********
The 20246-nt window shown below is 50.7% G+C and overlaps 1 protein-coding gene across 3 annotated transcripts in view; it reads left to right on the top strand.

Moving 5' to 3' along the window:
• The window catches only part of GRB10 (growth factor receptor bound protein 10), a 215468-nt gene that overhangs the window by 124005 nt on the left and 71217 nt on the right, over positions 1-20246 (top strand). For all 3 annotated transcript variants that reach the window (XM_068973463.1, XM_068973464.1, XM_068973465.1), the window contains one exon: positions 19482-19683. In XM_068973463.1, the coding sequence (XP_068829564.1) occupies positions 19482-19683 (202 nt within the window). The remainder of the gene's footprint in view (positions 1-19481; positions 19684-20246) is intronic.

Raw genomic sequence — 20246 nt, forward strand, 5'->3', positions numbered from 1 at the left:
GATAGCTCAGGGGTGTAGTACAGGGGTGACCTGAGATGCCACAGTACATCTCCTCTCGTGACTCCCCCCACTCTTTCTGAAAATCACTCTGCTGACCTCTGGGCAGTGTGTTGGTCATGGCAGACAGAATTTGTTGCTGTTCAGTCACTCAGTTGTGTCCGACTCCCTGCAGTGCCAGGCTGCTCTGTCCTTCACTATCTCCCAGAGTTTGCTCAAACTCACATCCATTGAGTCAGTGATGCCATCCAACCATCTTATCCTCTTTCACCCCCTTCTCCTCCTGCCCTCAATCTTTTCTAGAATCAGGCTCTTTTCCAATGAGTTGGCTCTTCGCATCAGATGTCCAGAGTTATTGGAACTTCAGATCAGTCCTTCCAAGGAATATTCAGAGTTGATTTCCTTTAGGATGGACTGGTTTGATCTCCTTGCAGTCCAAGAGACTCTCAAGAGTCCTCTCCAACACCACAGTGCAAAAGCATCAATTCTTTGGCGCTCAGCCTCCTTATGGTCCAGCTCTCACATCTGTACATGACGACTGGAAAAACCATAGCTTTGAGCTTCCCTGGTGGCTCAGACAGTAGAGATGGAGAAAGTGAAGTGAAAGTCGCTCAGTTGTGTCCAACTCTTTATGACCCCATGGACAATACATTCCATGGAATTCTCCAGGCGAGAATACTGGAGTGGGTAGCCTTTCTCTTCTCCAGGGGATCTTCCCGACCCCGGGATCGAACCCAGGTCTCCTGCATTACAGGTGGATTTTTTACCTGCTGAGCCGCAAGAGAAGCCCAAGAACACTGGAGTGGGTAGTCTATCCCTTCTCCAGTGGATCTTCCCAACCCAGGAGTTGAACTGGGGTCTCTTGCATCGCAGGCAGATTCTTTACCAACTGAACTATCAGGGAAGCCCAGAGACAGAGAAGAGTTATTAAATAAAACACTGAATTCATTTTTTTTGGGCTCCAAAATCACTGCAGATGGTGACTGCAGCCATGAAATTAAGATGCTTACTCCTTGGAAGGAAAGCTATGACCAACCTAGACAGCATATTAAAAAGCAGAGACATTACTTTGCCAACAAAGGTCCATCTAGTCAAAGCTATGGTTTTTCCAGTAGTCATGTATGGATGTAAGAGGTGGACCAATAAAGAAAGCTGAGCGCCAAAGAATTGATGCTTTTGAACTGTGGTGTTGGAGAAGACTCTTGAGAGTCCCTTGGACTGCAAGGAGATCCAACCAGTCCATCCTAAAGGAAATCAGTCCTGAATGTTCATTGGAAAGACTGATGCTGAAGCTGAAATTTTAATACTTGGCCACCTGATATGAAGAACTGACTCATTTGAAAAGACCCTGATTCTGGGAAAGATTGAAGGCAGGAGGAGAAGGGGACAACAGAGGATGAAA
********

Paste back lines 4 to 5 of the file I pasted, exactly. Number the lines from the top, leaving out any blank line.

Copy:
Raw genomic sequence — 20246 nt, forward strand, 5'->3', positions numbered from 1 at the left:
GATAGCTCAGGGGTGTAGTACAGGGGTGACCTGAGATGCCACAGTACATCTCCTCTCGTGACTCCCCCCACTCTTTCTGAAAATCACTCTGCTGACCTCTGGGCAGTGTGTTGGTCATGGCAGACAGAATTTGTTGCTGTTCAGTCACTCAGTTGTGTCCGACTCCCTGCAGTGCCAGGCTGCTCTGTCCTTCACTATCTCCCAGAGTTTGCTCAAACTCACATCCATTGAGTCAGTGATGCCATCCAACCATCTTATCCTCTTTCACCCCCTTCTCCTCCTGCCCTCAATCTTTTCTAGAATCAGGCTCTTTTCCAATGAGTTGGCTCTTCGCATCAGATGTCCAGAGTTATTGGAACTTCAGATCAGTCCTTCCAAGGAATATTCAGAGTTGATTTCCTTTAGGATGGACTGGTTTGATCTCCTTGCAGTCCAAGAGACTCTCAAGAGTCCTCTCCAACACCACAGTGCAAAAGCATCAATTCTTTGGCGCTCAGCCTCCTTATGGTCCAGCTCTCACATCTGTACATGACGACTGGAAAAACCATAGCTTTGAGCTTCCCTGGTGGCTCAGACAGTAGAGATGGAGAAAGTGAAGTGAAAGTCGCTCAGTTGTGTCCAACTCTTTATGACCCCATGGACAATACATTCCATGGAATTCTCCAGGCGAGAATACTGGAGTGGGTAGCCTTTCTCTTCTCCAGGGGATCTTCCCGACCCCGGGATCGAACCCAGGTCTCCTGCATTACAGGTGGATTTTTTACCTGCTGAGCCGCAAGAGAAGCCCAAGAACACTGGAGTGGGTAGTCTATCCCTTCTCCAGTGGATCTTCCCAACCCAGGAGTTGAACTGGGGTCTCTTGCATCGCAGGCAGATTCTTTACCAACTGAACTATCAGGGAAGCCCAGAGACAGAGAAGAGTTATTAAATAAAACACTGAATTCATTTTTTTTGGGCTCCAAAATCACTGCAGATGGTGACTGCAGCCATGAAATTAAGATGCTTACTCCTTGGAAGGAAAGCTATGACCAACCTAGACAGCATATTAAAAAGCAGAGACATTACTTTGCCAACAAAGGTCCATCTAGTCAAAGCTATGGTTTTTCCAGTAGTCATGTATGGATGTAAGAGGTGGACCAATAAAGAAAGCTGAGCGCCAAAGAATTGATGCTTTTGAACTGTGGTGTTGGAGAAGACTCTTGAGAGTCCCTTGGACTGCAAGGAGATCCAACCAGTCCATCCTAAAGGAAATCAGTCCTGAATGTTCATTGGAAAGACTGATGCTGAAGCTGAAATTTTAATACTTGGCCACCTGATATGAAGAACTGACTCATTTGAAAAGACCCTGATTCTGGGAAAGATTGAAGGCAGGAGGAGAAGGGGACAACAGAGGATGAAA